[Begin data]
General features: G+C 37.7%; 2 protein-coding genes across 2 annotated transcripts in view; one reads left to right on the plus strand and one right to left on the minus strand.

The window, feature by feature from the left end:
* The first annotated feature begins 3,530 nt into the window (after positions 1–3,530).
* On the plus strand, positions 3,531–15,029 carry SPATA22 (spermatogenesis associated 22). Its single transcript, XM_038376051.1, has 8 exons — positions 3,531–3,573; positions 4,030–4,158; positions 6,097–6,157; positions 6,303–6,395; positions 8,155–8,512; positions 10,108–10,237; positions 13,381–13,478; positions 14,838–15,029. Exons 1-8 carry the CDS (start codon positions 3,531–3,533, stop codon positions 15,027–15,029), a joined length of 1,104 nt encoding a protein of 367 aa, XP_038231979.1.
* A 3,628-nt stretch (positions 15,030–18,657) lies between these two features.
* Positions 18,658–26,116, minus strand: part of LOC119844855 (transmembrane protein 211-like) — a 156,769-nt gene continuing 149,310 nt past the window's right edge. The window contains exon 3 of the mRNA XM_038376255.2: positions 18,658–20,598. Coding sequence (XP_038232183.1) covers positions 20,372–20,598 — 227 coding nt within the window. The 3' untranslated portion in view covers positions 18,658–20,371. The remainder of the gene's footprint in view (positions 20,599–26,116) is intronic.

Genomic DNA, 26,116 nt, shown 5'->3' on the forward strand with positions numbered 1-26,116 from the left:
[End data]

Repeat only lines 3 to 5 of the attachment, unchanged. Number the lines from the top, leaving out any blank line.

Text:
* The first annotated feature begins 3,530 nt into the window (after positions 1–3,530).
* On the plus strand, positions 3,531–15,029 carry SPATA22 (spermatogenesis associated 22). Its single transcript, XM_038376051.1, has 8 exons — positions 3,531–3,573; positions 4,030–4,158; positions 6,097–6,157; positions 6,303–6,395; positions 8,155–8,512; positions 10,108–10,237; positions 13,381–13,478; positions 14,838–15,029. Exons 1-8 carry the CDS (start codon positions 3,531–3,533, stop codon positions 15,027–15,029), a joined length of 1,104 nt encoding a protein of 367 aa, XP_038231979.1.
* A 3,628-nt stretch (positions 15,030–18,657) lies between these two features.